properties (slow twitch muscles) generally exhibit characteristics analogous to those of muscles

with a greater proportion of type II fibers and relatively faster contractile properties (fast twitch

muscle). Most human and animal studies concur that the contraction and relaxation speeds of

slow twitch muscle, but not fast twitch muscles, are significantly faster following chronic SCI

(one year after injury) when compared to before injury (Lieber, Friden et al. 1986; Roy and

Acosta 1986; Gerrits, De Haan et al. 1999; Roy, Talmadge et al. 1999; Shields 2002).

In the spinalized animal model, contractile properties of the paralyzed soleus muscle (an

otherwise slow muscle) are consistent with those of a primarily fast muscle. Elevations in the

slow muscle contraction speeds after SCI are reflected as decreases in time to peak tension (by

almost 20ms), increase in specific tension (by almost 100%), and increases in fusion frequency

(by almost 100%). In addition, paralyzed muscle demonstrates faster twitch half-relaxation times

(Lieber, Johansson et al. 1986; Roy and Acosta 1986). While adaptations following a complete

SCI are quite drastic, contractile properties after an incomplete SCI are relatively less marked. A

decrease in half- relaxation time by 20% in the soleus muscle that recovers to control values by

ten weeks is reported in rodents with a moderate spinal cord contusion (Stevens, Liu et al. 2006).









Though conversion of muscle fiber type is generally purported as reasons for alterations in

contractile properties, various molecular mechanisms are suggested for this change. These

mechanisms include decreases in Ca2+ uptake required for the actin-myosin coupling mechanism

and change in endoplasmic reticulum functioning secondary to altered motor neuron activity and

muscle activation. Because the soleus muscle is well established to be more sensitive to

decreased neuromuscular activation (Roy and Acosta 1986; Roy, Talmadge et al. 1998), it is

studied more extensively to explore the contractile properties of the skeletal muscle following

SCI.

Similar to animal studies, chronically paralyzed individuals with complete SCI exhibit

faster contractile properties of skeletal muscles. Depending upon the muscle studied, rates of

force rise (contraction rates) have been reported to be significantly greater (+52%) and half-

relaxation times are markedly shorter (-19% to 2fold) as compared to a healthy muscle.

Similarly, contractile properties from chronically paralyzed upper extremity thenar muscles also

show fast muscle characteristics (Thomas 1997). Note worthily, at relatively earlier time points

after injury (within 6-24 weeks post SCI), contractile properties of the human paralyzed muscles

are rather variable. Time to peak tension of the paralyzed soleus and quadriceps muscles, for

example, has been demonstrated to remain the same or even slower than control values (Shields,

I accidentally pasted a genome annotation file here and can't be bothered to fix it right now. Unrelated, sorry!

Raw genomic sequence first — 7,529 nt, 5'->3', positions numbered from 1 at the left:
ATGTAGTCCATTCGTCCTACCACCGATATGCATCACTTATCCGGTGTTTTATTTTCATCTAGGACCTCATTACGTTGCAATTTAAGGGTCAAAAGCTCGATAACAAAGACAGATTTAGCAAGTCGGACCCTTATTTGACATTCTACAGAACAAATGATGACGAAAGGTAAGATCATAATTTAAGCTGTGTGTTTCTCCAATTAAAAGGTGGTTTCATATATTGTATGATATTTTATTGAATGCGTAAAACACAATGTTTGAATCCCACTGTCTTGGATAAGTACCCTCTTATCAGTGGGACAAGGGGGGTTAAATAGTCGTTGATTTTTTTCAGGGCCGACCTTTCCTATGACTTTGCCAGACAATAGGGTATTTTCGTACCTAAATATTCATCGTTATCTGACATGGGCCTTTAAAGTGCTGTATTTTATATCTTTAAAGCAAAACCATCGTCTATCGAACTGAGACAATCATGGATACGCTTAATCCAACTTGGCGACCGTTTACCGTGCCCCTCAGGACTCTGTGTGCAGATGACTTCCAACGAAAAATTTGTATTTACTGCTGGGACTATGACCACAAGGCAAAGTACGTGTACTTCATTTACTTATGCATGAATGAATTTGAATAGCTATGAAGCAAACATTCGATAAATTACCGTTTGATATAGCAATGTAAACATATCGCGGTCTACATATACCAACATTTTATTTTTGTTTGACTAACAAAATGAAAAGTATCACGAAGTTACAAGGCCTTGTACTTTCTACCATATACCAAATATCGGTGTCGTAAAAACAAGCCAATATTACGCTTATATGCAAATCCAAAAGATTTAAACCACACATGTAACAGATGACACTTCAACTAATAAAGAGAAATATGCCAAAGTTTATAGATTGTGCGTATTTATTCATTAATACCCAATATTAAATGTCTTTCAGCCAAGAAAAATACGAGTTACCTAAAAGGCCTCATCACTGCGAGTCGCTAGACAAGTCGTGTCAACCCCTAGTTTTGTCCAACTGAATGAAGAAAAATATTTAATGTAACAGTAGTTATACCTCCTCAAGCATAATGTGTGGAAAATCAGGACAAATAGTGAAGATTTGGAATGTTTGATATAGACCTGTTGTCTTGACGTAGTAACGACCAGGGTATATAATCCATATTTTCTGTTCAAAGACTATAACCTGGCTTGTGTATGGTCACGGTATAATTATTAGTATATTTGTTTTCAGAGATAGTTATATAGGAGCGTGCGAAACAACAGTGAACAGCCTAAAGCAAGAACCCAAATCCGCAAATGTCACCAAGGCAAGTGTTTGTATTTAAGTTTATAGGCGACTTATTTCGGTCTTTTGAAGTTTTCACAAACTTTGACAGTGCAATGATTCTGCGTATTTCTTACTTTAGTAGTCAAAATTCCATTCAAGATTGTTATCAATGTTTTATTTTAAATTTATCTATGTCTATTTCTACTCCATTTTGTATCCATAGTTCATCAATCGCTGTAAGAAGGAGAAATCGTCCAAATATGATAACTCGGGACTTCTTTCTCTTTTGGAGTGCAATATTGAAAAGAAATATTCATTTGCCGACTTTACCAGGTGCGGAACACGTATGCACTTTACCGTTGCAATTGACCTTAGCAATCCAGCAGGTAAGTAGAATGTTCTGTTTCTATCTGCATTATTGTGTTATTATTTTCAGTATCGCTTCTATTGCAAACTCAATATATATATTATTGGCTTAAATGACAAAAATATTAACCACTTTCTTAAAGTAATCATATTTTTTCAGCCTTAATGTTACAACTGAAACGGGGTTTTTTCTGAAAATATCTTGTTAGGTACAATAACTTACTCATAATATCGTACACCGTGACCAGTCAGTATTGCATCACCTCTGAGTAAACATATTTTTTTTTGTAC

Law et al. 1997; Castro, Apple et al. 2000). This disparity in the contractile properties of acute

and chronic paralyzed muscles is attributed to the relationship between contractile speed and

MHC isoform expression (Burnham, Martin et al. 1997; Dupont-Versteegden, Houle et al. 1998).

At 6-24 weeks, fiber type conversion and hence MHC type expression has not occurred thereby

retaining the contractile characteristics of the paralyzed muscle (Shields, Law et al. 1997; Castro,

Apple et al. 1999). As far as the relaxation time is concerned, the half-relaxation times are slower









in the skeletal muscle of acutely injured subjects (-47%). Briefly, the rate of Ca+2 uptake or the

rate of the cross-bridge detachment is surmised to have been compromised thereby slowing the

overall muscle relaxation rates (Shields 2002).

Altered contractile properties of a paralyzed muscle have important functional

implications. Paralyzed human muscle fatigues much more rapidly than a healthy muscle.

Increased fatigability of skeletal muscle as characterized by force loss over repeated contractions

with otherwise "non-fatigable" electrical stimulation parameters is a common phenomenon of

chronically paralyzed slow muscles (Shields 2002). Declines in isometric force production over

repetitive bouts of contraction are as large as 60% in the paralyzed skeletal muscle as compared

to 40% declines in controls. Furthermore, muscle endurance, as measured by the muscle's ability

to maintain force levels when stimulated repeatedly, is drastically reduced following SCI. While

a healthy quadriceps muscle can maintain force levels of more than 30% of maximum isometric

contraction for as long as 10 minutes, a paralyzed quadriceps muscle can maintain similar force

levels for only less than 4 minutes (Gerrits, De Haan et al. 1999). Such weakness and fatigability

of locomotor muscles potentially limits the use of rehabilitation programs that emphasize using

functional electrical stimulation to achieve standing and walking.

1.4.4 Metabolic Adaptations: Altered Oxidative Capacity

Alteration in skeletal muscle mitochondrial oxidative capacity and subsequent impairments

in endurance are reflected by a variety of muscle adaptations following SCI. Mitochondrial